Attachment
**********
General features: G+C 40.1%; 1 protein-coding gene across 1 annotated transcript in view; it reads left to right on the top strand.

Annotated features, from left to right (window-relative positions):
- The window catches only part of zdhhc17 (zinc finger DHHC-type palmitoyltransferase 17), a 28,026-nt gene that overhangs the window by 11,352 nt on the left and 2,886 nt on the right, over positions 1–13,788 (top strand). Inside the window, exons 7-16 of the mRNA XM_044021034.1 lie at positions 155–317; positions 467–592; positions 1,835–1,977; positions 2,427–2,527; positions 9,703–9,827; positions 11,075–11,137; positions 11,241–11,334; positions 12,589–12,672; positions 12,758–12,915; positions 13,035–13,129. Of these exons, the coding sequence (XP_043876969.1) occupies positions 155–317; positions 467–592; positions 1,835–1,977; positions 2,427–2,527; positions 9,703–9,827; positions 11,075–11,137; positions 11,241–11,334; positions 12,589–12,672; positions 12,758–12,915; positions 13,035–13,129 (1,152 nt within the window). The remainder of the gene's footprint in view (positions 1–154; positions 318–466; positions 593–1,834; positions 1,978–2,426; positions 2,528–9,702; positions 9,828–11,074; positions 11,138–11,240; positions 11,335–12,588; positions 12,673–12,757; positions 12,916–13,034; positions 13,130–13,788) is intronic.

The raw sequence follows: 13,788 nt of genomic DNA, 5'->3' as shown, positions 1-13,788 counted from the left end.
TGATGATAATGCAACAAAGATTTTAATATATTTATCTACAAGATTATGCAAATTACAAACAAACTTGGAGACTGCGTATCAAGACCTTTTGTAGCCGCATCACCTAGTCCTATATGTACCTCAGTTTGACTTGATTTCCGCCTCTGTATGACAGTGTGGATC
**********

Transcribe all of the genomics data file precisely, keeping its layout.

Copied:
General features: G+C 40.1%; 1 protein-coding gene across 1 annotated transcript in view; it reads left to right on the top strand.

Annotated features, from left to right (window-relative positions):
- The window catches only part of zdhhc17 (zinc finger DHHC-type palmitoyltransferase 17), a 28,026-nt gene that overhangs the window by 11,352 nt on the left and 2,886 nt on the right, over positions 1–13,788 (top strand). Inside the window, exons 7-16 of the mRNA XM_044021034.1 lie at positions 155–317; positions 467–592; positions 1,835–1,977; positions 2,427–2,527; positions 9,703–9,827; positions 11,075–11,137; positions 11,241–11,334; positions 12,589–12,672; positions 12,758–12,915; positions 13,035–13,129. Of these exons, the coding sequence (XP_043876969.1) occupies positions 155–317; positions 467–592; positions 1,835–1,977; positions 2,427–2,527; positions 9,703–9,827; positions 11,075–11,137; positions 11,241–11,334; positions 12,589–12,672; positions 12,758–12,915; positions 13,035–13,129 (1,152 nt within the window). The remainder of the gene's footprint in view (positions 1–154; positions 318–466; positions 593–1,834; positions 1,978–2,426; positions 2,528–9,702; positions 9,828–11,074; positions 11,138–11,240; positions 11,335–12,588; positions 12,673–12,757; positions 12,916–13,034; positions 13,130–13,788) is intronic.

The raw sequence follows: 13,788 nt of genomic DNA, 5'->3' as shown, positions 1-13,788 counted from the left end.
TGATGATAATGCAACAAAGATTTTAATATATTTATCTACAAGATTATGCAAATTACAAACAAACTTGGAGACTGCGTATCAAGACCTTTTGTAGCCGCATCACCTAGTCCTATATGTACCTCAGTTTGACTTGATTTCCGCCTCTGTATGACAGTGTGGATC